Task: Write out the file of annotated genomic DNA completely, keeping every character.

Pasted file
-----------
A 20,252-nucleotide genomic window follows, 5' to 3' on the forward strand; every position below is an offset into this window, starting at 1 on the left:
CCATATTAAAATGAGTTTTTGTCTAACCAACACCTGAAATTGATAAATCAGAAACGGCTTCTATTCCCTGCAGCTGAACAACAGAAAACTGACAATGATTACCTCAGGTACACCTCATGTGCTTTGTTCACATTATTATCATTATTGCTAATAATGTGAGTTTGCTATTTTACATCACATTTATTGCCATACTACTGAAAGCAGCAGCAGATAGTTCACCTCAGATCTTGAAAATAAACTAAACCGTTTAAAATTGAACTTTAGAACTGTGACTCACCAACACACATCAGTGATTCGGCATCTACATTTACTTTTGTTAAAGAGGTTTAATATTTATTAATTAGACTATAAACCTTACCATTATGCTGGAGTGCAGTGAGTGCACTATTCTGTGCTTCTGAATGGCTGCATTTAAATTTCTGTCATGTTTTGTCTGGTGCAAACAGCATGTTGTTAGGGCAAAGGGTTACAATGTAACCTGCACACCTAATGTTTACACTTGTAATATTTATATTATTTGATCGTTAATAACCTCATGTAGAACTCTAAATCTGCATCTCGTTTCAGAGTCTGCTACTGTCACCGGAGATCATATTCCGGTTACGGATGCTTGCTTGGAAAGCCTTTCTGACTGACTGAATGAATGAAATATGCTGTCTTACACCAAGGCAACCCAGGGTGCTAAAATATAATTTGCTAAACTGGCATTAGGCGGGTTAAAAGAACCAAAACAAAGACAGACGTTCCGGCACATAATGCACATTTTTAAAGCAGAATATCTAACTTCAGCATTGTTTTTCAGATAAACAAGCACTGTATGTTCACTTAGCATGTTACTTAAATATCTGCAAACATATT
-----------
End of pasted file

A 20,252-nucleotide genomic window follows, 5' to 3' on the forward strand; every position below is an offset into this window, starting at 1 on the left:
CCATATTAAAATGAGTTTTTGTCTAACCAACACCTGAAATTGATAAATCAGAAACGGCTTCTATTCCCTGCAGCTGAACAACAGAAAACTGACAATGATTACCTCAGGTACACCTCATGTGCTTTGTTCACATTATTATCATTATTGCTAATAATGTGAGTTTGCTATTTTACATCACATTTATTGCCATACTACTGAAAGCAGCAGCAGATAGTTCACCTCAGATCTTGAAAATAAACTAAACCGTTTAAAATTGAACTTTAGAACTGTGACTCACCAACACACATCAGTGATTCGGCATCTACATTTACTTTTGTTAAAGAGGTTTAATATTTATTAATTAGACTATAAACCTTACCATTATGCTGGAGTGCAGTGAGTGCACTATTCTGTGCTTCTGAATGGCTGCATTTAAATTTCTGTCATGTTTTGTCTGGTGCAAACAGCATGTTGTTAGGGCAAAGGGTTACAATGTAACCTGCACACCTAATGTTTACACTTGTAATATTTATATTATTTGATCGTTAATAACCTCATGTAGAACTCTAAATCTGCATCTCGTTTCAGAGTCTGCTACTGTCACCGGAGATCATATTCCGGTTACGGATGCTTGCTTGGAAAGCCTTTCTGACTGACTGAATGAATGAAATATGCTGTCTTACACCAAGGCAACCCAGGGTGCTAAAATATAATTTGCTAAACTGGCATTAGGCGGGTTAAAAGAACCAAAACAAAGACAGACGTTCCGGCACATAATGCACATTTTTAAAGCAGAATATCTAACTTCAGCATTGTTTTTCAGATAAACAAGCACTGTATGTTCACTTAGCATGTTACTTAAATATCTGCAAACATATT